Why great powers decline, from Spain to the United States
The extent and irreversibility of US decline is becoming ever more obvious as America loses war after war and as one industry after another loses its technological edge. Lachmann explains why the United States will not be able to sustain its global dominance, and contrasts America's relatively brief period of hegemony with the Netherlands' similarly short primacy and Britain's far longer era of leadership.
Decline in all those cases was not inevitable and did not respond to global capitalist cycles. Rather, decline is the product of elites' success in grabbing control over resources and governmental powers. Not only are ordinary people harmed, but also capitalists become increasingly unable to coordinate their interests and adopt policies and make investments necessary to counter economic and geopolitical competitors elsewhere in the world.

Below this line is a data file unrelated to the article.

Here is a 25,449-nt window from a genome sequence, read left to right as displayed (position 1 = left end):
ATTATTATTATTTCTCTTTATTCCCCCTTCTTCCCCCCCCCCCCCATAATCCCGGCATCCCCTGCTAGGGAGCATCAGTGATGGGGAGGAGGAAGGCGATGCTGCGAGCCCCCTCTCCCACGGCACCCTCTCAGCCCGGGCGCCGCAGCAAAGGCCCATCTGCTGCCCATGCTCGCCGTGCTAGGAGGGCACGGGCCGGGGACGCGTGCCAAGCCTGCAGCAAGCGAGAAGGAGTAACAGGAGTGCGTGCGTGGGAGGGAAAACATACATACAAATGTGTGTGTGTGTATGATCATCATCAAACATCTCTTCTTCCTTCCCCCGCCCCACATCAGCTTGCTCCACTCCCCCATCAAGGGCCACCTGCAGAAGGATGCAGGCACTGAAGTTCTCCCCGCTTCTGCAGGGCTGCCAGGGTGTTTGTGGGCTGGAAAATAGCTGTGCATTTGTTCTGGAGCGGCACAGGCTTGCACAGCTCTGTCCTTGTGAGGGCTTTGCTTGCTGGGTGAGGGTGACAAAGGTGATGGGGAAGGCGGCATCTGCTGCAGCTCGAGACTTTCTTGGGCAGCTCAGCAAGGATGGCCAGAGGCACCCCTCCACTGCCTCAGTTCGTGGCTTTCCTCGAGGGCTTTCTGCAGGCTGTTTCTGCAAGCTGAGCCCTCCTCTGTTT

Conflicts among elites and challenges by non-elites determine the timing and mold the contours of decline. Lachmann traces the transformation of US politics from an era of elite consensus to present-day paralysis combined with neoliberal plunder, explains the paradox of an American military with an unprecedented technological edge unable to subdue even the weakest enemies, and the consequences of finance's cannibalization of the US economy.
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About the Author
Richard Lachmann is Professor at the University of Albany-SUNY and is the author of Capitalists In Spite of Themselves: Elite Conflict and Economic Transitions in Early Modern Europe (Oxford, 2000), States and Power (Polity 2010) and What Is Historical Sociology? (Polity 2013).